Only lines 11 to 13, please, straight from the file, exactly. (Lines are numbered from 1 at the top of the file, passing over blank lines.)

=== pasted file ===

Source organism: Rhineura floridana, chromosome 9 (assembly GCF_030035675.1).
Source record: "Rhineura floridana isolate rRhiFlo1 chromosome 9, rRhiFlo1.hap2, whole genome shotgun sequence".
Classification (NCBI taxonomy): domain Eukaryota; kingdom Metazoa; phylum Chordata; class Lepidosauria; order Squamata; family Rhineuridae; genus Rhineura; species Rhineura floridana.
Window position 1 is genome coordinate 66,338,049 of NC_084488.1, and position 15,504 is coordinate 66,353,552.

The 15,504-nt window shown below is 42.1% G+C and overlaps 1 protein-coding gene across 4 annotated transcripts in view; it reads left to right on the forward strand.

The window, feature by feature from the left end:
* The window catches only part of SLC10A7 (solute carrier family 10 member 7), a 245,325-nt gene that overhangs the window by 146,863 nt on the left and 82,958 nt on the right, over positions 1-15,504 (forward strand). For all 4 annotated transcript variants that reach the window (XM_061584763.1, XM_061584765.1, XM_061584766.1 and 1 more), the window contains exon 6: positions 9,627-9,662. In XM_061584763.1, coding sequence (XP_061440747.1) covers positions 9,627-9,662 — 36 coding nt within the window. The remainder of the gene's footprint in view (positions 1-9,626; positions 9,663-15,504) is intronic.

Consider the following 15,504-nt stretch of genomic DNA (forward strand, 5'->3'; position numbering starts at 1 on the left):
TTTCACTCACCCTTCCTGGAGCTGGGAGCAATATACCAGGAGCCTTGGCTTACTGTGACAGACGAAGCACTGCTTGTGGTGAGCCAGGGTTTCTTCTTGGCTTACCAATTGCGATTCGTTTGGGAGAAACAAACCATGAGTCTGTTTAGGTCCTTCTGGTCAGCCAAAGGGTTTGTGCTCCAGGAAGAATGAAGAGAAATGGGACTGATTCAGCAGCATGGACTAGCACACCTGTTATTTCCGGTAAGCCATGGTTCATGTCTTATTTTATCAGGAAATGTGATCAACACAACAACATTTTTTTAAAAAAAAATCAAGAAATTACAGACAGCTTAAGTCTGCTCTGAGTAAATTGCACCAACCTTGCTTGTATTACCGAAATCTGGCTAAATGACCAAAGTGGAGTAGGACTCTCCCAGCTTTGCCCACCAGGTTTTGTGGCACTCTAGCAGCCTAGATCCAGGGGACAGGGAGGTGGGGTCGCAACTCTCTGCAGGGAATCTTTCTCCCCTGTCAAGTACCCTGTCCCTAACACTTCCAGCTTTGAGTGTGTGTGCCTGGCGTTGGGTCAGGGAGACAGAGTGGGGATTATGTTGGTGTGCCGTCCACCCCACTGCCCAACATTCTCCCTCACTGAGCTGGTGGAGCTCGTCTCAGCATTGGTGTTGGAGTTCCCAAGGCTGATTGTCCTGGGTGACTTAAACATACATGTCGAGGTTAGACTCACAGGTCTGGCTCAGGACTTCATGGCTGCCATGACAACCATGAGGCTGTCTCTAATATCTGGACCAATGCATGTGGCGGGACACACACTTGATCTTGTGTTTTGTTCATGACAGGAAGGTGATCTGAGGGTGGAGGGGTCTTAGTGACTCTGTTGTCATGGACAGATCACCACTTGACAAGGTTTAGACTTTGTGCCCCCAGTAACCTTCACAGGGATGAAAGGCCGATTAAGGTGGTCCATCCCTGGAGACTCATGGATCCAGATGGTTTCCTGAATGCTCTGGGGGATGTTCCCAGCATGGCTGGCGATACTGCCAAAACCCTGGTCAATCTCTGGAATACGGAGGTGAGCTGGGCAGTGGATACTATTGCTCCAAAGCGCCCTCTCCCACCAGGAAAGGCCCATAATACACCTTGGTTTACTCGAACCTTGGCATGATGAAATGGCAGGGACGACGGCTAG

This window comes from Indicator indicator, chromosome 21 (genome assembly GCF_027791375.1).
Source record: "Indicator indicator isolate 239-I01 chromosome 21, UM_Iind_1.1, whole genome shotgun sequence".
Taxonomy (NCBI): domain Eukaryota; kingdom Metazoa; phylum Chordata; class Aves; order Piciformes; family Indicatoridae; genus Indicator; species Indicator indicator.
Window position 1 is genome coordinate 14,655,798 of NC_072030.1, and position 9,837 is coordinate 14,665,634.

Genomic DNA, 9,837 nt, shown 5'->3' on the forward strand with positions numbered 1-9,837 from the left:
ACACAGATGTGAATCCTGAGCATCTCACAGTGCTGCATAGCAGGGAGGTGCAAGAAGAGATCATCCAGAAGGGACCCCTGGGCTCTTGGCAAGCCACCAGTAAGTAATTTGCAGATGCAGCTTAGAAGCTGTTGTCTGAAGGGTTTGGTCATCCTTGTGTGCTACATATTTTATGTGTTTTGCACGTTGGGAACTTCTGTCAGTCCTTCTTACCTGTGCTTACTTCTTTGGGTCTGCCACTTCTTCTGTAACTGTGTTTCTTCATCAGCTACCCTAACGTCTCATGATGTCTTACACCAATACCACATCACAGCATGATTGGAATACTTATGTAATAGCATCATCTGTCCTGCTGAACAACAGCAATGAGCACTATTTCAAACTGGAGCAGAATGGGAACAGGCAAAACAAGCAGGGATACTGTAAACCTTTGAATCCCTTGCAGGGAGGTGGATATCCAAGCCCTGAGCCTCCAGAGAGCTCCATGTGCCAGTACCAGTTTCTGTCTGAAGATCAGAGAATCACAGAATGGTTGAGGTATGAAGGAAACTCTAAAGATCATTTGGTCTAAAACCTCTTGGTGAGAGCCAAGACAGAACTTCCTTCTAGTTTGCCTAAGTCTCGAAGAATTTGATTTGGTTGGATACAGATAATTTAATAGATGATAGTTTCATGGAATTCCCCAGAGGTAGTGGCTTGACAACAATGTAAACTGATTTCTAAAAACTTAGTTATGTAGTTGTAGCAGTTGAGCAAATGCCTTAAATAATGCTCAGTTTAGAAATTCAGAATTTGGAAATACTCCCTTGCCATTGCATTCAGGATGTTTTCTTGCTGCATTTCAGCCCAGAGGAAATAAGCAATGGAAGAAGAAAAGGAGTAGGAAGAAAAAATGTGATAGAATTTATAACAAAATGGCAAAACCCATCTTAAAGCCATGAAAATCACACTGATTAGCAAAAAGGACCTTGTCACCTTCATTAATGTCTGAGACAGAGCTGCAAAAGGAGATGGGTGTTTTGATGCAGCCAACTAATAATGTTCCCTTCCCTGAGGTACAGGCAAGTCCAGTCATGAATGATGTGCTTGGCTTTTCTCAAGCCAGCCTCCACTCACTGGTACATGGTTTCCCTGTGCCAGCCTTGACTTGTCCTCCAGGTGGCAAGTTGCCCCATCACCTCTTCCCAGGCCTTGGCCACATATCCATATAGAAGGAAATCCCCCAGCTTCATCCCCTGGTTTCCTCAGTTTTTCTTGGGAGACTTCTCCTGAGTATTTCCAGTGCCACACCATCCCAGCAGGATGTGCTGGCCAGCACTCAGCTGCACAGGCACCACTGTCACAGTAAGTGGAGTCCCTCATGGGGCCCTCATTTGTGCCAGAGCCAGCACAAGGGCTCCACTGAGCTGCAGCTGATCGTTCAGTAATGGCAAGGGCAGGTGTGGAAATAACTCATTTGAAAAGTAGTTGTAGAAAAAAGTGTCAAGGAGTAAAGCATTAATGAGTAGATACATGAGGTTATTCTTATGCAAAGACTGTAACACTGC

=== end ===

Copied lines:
Source record: "Indicator indicator isolate 239-I01 chromosome 21, UM_Iind_1.1, whole genome shotgun sequence".
Taxonomy (NCBI): domain Eukaryota; kingdom Metazoa; phylum Chordata; class Aves; order Piciformes; family Indicatoridae; genus Indicator; species Indicator indicator.
Window position 1 is genome coordinate 14,655,798 of NC_072030.1, and position 9,837 is coordinate 14,665,634.